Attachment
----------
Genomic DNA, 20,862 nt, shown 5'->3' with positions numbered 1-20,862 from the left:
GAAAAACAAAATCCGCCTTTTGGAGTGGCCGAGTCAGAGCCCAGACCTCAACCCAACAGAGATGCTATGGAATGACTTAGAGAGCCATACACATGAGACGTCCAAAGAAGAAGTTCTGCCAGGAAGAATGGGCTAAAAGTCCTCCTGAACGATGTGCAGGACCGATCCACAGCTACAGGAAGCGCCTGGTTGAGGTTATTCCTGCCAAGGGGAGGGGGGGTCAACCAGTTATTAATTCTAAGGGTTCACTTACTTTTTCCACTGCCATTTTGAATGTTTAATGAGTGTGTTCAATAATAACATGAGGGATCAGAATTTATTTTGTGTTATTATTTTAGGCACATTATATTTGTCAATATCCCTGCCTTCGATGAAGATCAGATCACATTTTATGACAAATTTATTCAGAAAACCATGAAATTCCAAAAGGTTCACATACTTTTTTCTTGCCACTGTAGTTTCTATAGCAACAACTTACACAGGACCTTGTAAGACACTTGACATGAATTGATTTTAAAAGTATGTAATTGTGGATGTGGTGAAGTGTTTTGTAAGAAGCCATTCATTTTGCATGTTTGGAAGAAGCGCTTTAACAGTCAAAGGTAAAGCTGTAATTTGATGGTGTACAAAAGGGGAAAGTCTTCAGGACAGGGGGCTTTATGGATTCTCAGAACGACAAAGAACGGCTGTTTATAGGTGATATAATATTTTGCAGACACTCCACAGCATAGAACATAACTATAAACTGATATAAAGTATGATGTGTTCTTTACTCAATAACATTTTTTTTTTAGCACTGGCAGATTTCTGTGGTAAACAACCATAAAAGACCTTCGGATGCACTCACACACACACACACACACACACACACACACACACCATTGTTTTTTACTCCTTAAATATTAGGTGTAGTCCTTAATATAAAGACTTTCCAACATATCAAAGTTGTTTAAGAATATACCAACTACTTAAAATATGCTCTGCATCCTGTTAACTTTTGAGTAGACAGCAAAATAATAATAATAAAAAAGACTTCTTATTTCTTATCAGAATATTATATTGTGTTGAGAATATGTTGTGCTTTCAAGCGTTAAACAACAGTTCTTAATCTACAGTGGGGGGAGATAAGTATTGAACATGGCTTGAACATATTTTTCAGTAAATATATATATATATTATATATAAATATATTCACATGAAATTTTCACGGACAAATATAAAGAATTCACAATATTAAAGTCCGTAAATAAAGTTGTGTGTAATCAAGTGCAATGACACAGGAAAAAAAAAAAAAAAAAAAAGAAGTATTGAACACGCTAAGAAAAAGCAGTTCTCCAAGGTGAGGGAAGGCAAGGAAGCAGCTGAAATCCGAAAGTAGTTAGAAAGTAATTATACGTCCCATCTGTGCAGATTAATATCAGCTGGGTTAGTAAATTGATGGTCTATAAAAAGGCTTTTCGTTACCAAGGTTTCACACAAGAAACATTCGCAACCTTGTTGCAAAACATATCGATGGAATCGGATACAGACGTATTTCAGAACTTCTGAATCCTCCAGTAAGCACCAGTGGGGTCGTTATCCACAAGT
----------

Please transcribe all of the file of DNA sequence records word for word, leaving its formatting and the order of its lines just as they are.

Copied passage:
Genomic DNA, 20,862 nt, shown 5'->3' with positions numbered 1-20,862 from the left:
GAAAAACAAAATCCGCCTTTTGGAGTGGCCGAGTCAGAGCCCAGACCTCAACCCAACAGAGATGCTATGGAATGACTTAGAGAGCCATACACATGAGACGTCCAAAGAAGAAGTTCTGCCAGGAAGAATGGGCTAAAAGTCCTCCTGAACGATGTGCAGGACCGATCCACAGCTACAGGAAGCGCCTGGTTGAGGTTATTCCTGCCAAGGGGAGGGGGGGTCAACCAGTTATTAATTCTAAGGGTTCACTTACTTTTTCCACTGCCATTTTGAATGTTTAATGAGTGTGTTCAATAATAACATGAGGGATCAGAATTTATTTTGTGTTATTATTTTAGGCACATTATATTTGTCAATATCCCTGCCTTCGATGAAGATCAGATCACATTTTATGACAAATTTATTCAGAAAACCATGAAATTCCAAAAGGTTCACATACTTTTTTCTTGCCACTGTAGTTTCTATAGCAACAACTTACACAGGACCTTGTAAGACACTTGACATGAATTGATTTTAAAAGTATGTAATTGTGGATGTGGTGAAGTGTTTTGTAAGAAGCCATTCATTTTGCATGTTTGGAAGAAGCGCTTTAACAGTCAAAGGTAAAGCTGTAATTTGATGGTGTACAAAAGGGGAAAGTCTTCAGGACAGGGGGCTTTATGGATTCTCAGAACGACAAAGAACGGCTGTTTATAGGTGATATAATATTTTGCAGACACTCCACAGCATAGAACATAACTATAAACTGATATAAAGTATGATGTGTTCTTTACTCAATAACATTTTTTTTTTAGCACTGGCAGATTTCTGTGGTAAACAACCATAAAAGACCTTCGGATGCACTCACACACACACACACACACACACACACACACACACCATTGTTTTTTACTCCTTAAATATTAGGTGTAGTCCTTAATATAAAGACTTTCCAACATATCAAAGTTGTTTAAGAATATACCAACTACTTAAAATATGCTCTGCATCCTGTTAACTTTTGAGTAGACAGCAAAATAATAATAATAAAAAAGACTTCTTATTTCTTATCAGAATATTATATTGTGTTGAGAATATGTTGTGCTTTCAAGCGTTAAACAACAGTTCTTAATCTACAGTGGGGGGAGATAAGTATTGAACATGGCTTGAACATATTTTTCAGTAAATATATATATATATTATATATAAATATATTCACATGAAATTTTCACGGACAAATATAAAGAATTCACAATATTAAAGTCCGTAAATAAAGTTGTGTGTAATCAAGTGCAATGACACAGGAAAAAAAAAAAAAAAAAAAAGAAGTATTGAACACGCTAAGAAAAAGCAGTTCTCCAAGGTGAGGGAAGGCAAGGAAGCAGCTGAAATCCGAAAGTAGTTAGAAAGTAATTATACGTCCCATCTGTGCAGATTAATATCAGCTGGGTTAGTAAATTGATGGTCTATAAAAAGGCTTTTCGTTACCAAGGTTTCACACAAGAAACATTCGCAACCTTGTTGCAAAACATATCGATGGAATCGGATACAGACGTATTTCAGAACTTCTGAATCCTCCAGTAAGCACCAGTGGGGTCGTTATCCACAAGT